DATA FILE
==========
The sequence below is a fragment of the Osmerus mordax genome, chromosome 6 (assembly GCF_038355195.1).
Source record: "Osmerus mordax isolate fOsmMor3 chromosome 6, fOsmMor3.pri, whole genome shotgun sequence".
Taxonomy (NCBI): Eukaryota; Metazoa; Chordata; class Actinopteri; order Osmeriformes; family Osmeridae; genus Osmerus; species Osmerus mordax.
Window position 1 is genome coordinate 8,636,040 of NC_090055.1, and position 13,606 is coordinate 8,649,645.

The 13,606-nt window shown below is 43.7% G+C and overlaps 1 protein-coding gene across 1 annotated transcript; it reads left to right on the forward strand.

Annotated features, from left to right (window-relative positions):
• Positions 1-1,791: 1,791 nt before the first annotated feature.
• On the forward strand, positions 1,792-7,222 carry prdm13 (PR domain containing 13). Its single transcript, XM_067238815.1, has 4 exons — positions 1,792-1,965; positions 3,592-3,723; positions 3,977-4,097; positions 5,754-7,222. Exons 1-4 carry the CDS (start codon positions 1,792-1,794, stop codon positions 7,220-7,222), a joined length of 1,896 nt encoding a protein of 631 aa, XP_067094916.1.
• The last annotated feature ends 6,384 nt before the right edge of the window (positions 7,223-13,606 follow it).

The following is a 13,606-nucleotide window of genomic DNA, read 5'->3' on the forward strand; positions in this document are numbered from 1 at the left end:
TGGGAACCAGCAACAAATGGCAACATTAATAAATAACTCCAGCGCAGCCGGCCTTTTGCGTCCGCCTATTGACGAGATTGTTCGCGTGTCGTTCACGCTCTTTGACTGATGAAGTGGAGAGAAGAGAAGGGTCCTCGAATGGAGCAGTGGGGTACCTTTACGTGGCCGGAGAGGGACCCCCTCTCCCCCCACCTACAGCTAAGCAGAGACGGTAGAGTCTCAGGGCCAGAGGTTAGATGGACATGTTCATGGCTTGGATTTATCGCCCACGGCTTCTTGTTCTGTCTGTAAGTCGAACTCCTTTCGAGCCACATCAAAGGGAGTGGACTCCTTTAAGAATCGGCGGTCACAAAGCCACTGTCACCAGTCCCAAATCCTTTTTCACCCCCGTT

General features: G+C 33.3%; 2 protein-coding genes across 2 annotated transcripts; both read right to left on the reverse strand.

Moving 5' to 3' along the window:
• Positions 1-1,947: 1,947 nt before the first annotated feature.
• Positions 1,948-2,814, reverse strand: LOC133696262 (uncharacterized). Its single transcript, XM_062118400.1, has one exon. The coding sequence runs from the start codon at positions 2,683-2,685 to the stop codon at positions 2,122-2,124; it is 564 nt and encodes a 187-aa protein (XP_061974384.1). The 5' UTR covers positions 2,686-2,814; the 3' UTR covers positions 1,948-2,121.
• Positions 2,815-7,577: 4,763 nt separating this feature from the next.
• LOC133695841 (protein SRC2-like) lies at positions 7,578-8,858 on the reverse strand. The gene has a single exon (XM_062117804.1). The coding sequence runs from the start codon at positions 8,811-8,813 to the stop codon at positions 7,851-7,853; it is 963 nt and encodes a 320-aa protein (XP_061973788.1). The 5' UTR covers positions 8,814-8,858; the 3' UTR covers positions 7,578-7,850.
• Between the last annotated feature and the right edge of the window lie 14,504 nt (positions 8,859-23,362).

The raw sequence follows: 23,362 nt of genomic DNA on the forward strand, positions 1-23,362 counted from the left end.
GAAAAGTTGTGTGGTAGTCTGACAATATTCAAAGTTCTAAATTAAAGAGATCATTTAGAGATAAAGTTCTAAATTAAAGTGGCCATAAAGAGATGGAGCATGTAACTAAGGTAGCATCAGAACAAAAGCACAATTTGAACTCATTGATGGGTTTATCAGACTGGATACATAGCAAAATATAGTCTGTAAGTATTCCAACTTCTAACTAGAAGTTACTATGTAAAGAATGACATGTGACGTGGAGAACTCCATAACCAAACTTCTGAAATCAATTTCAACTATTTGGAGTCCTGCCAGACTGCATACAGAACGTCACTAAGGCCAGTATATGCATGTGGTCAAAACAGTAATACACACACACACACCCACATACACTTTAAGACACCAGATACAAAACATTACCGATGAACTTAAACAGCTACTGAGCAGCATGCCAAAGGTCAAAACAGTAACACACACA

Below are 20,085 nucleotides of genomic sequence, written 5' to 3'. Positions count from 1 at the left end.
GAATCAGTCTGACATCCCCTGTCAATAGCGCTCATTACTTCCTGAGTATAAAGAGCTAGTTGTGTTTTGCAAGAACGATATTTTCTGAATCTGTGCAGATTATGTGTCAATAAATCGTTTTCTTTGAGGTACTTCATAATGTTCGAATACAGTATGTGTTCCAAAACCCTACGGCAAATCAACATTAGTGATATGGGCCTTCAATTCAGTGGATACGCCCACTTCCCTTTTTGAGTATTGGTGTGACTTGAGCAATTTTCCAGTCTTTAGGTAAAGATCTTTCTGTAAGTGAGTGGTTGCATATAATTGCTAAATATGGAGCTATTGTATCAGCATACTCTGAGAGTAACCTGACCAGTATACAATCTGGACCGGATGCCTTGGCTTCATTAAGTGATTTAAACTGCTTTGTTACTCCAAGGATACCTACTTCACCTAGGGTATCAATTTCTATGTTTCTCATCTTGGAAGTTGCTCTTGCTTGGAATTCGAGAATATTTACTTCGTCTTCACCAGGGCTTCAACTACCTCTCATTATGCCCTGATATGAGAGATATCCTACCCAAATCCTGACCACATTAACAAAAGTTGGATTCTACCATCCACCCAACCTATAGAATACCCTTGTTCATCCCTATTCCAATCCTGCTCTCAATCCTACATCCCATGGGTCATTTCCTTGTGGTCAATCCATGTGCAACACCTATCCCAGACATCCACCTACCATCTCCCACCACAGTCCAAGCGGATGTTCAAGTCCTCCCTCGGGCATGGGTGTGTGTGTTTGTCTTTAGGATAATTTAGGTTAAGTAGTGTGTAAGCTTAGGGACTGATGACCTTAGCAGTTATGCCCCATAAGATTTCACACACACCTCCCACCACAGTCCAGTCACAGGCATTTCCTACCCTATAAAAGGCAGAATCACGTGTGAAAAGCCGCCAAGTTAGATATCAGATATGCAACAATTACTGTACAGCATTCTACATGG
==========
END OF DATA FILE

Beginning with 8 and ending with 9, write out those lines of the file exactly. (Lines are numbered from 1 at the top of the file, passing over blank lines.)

• On the forward strand, positions 1,792-7,222 carry prdm13 (PR domain containing 13). Its single transcript, XM_067238815.1, has 4 exons — positions 1,792-1,965; positions 3,592-3,723; positions 3,977-4,097; positions 5,754-7,222. Exons 1-4 carry the CDS (start codon positions 1,792-1,794, stop codon positions 7,220-7,222), a joined length of 1,896 nt encoding a protein of 631 aa, XP_067094916.1.
• The last annotated feature ends 6,384 nt before the right edge of the window (positions 7,223-13,606 follow it).